Hyperglycaemia is associated with an increased risk of cancer, according to a European study of more than half a million people.

Wednesday, 09/06/2010  |   Liver Cancer, Others  |  no comments

People with diabetes, particularly those with type 2 diabetes, may be at an increased risk of cancer. In this study 549,944 subjects belonged to 6 prospective cohorts from Austria, Norway, and Sweden were recorded. Using data on these individuals, Dr. Tanja Stocks from Umea University in Sweden and colleagues studied the association between blood glucose and risks of incident and fatal cancer. The study enrolled roughly the same number of men and women, and the data were corrected for body mass index, smoking status and random error in glucose levels. The mean age at baseline was 45 years, and the mean follow-up was 10 years.

In the December 2009 PLoS Medicine, the researchers report that in men, each 1 mmol/L (18 mg/dL) increment in blood glucose level was associated with a 5% increase in incident cancer risk and a 15% increase in fatal cancer risk.
In women, each 1 mmol/L increase in blood glucose level was associated with an 11% increase in incident cancer risk and a 21% increase in fatal cancer risk.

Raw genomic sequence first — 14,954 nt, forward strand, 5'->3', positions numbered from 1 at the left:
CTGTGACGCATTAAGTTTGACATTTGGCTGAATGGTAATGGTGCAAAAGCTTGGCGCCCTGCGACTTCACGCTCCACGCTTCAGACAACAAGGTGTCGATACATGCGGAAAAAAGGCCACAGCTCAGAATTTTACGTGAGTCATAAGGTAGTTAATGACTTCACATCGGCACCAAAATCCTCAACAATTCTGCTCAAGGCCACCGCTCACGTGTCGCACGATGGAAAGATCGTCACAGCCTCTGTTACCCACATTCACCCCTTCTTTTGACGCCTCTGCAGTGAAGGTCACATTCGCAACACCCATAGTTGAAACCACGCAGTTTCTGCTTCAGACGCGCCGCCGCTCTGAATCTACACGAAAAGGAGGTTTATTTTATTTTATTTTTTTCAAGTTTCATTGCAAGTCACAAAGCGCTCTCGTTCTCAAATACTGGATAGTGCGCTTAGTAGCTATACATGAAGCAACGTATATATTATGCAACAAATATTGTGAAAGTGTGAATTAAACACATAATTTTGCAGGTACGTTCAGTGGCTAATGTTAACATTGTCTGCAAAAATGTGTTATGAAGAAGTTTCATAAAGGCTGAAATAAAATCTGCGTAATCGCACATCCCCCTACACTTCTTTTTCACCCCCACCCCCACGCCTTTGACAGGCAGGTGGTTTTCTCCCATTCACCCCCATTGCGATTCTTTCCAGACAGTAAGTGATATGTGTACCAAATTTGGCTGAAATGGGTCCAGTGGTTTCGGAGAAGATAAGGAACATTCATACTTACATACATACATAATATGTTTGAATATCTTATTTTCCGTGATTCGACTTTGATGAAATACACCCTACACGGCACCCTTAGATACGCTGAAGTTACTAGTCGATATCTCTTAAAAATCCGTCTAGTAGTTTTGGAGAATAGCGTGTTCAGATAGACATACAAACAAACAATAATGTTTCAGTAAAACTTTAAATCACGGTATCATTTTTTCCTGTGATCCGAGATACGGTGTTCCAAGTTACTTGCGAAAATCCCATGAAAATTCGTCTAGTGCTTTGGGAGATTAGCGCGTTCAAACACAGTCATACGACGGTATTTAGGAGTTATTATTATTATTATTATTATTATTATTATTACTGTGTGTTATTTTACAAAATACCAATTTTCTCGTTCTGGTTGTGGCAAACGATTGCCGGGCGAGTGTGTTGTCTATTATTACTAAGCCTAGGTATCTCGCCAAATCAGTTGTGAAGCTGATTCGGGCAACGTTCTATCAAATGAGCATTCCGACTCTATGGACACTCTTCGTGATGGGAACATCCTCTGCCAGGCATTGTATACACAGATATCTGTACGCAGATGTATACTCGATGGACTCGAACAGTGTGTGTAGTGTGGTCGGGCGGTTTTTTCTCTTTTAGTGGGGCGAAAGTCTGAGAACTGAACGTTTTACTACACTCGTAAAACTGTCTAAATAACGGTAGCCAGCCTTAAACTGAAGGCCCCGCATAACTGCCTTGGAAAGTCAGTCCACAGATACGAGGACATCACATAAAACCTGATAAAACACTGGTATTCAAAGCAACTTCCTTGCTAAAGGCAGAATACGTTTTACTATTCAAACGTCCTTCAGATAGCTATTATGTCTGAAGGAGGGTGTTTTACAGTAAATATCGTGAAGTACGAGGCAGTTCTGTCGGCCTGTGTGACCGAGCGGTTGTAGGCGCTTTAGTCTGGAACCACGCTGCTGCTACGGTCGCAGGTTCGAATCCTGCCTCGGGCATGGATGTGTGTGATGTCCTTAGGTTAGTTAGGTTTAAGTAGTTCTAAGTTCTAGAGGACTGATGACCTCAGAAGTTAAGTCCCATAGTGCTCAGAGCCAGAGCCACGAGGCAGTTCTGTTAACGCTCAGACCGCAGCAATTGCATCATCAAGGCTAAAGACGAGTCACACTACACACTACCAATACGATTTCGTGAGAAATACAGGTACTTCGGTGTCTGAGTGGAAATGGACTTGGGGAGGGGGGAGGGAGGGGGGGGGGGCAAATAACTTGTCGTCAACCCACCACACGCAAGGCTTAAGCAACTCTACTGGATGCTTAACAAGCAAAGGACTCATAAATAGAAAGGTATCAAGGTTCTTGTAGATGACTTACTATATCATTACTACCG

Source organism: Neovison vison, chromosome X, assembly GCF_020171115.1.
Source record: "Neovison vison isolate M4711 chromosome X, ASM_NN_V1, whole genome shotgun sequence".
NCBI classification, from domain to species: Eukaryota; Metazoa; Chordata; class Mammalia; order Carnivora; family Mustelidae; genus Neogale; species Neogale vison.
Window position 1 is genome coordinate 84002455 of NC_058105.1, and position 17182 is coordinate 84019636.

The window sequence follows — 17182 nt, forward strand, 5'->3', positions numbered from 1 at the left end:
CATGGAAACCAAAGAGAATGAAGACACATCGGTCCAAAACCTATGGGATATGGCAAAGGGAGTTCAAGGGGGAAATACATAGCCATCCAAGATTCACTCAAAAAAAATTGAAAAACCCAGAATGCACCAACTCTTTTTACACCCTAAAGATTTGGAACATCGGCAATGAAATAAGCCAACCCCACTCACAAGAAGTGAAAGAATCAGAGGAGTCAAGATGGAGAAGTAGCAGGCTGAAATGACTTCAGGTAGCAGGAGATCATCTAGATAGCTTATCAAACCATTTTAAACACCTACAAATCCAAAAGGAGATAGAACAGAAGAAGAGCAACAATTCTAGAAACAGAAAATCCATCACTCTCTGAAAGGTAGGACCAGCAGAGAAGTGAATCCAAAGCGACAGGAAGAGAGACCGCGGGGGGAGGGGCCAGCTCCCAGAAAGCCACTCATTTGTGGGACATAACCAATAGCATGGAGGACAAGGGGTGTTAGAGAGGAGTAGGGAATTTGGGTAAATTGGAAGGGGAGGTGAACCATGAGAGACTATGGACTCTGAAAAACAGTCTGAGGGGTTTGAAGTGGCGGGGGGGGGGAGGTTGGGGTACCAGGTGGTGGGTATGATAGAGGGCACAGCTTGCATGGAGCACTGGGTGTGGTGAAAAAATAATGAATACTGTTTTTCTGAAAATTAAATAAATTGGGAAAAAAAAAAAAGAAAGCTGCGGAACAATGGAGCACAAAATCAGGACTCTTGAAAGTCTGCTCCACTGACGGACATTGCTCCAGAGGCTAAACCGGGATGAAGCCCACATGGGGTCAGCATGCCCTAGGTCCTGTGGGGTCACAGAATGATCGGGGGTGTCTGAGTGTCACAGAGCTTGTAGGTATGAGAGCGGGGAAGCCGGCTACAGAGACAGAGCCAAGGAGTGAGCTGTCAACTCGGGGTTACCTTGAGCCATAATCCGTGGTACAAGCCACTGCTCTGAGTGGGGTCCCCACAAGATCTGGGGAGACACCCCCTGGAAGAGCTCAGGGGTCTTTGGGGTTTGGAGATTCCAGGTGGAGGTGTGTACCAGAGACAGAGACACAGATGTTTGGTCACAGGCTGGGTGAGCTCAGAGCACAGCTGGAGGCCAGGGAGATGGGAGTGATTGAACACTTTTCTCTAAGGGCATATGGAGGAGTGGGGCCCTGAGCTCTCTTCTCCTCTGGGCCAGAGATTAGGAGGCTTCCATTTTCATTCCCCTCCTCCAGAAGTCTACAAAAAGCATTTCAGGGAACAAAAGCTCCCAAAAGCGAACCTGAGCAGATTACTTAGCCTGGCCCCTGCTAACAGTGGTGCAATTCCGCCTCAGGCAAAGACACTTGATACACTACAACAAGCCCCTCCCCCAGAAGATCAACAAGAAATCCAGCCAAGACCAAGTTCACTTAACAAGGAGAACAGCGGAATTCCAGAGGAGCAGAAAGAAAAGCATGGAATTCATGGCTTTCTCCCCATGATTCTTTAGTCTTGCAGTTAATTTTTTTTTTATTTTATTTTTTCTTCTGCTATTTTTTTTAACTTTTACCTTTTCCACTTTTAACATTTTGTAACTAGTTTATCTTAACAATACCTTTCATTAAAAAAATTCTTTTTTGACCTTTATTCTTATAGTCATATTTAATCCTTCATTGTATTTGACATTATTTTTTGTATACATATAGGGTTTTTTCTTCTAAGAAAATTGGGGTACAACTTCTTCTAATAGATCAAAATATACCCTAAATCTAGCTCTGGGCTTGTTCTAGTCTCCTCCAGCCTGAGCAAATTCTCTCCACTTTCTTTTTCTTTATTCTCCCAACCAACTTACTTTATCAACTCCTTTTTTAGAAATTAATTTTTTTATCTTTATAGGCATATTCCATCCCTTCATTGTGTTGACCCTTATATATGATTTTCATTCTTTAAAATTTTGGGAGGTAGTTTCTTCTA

For men, there were glucose-related increases in the risks of incident and fatal cancer of the liver, gallbladder, and respiratory tract; incident thyroid cancer and multiple myeloma; and fatal rectal and colon cancer.
For women, there were glucose-related increases in the risks of incident and fatal pancreatic and stomach cancer; incident urinary bladder cancer and endometrial cancer; and fatal cervical and uterine corpus cancer. In women, there was also an inverse association of blood glucose with incident thyroid cancer risk.
For men and women combined, higher glucose increased the risk of death from oropharyngeal and oesophageal cancers.

The results were similar when glucose levels were examined by decile, the researchers note. For example, the absolute risk of incident cancer over a 20-year period for a 50-year-old was 14.0% for men and 12.2% for women with blood glucose levels in deciles 1 to 4, compared with 15.7% for men and 16.7% for women with blood glucose levels in decile 10.

Corresponding risks for cancer death were 5.0% for men and 3.0% for women with decile 1 to 4 blood glucose levels, and 8.8% for men and 6.0% for women with decile 10 blood glucose levels.
“Results from our study and those from the largest study reported to date, on men and women in Korea, were largely congruent and together these studies provide strong evidence that high blood glucose is a risk factor for cancer,” the authors conclude.

International Journal of Clinical Practice. Volume 64 Issue 5, Pp. 628-36

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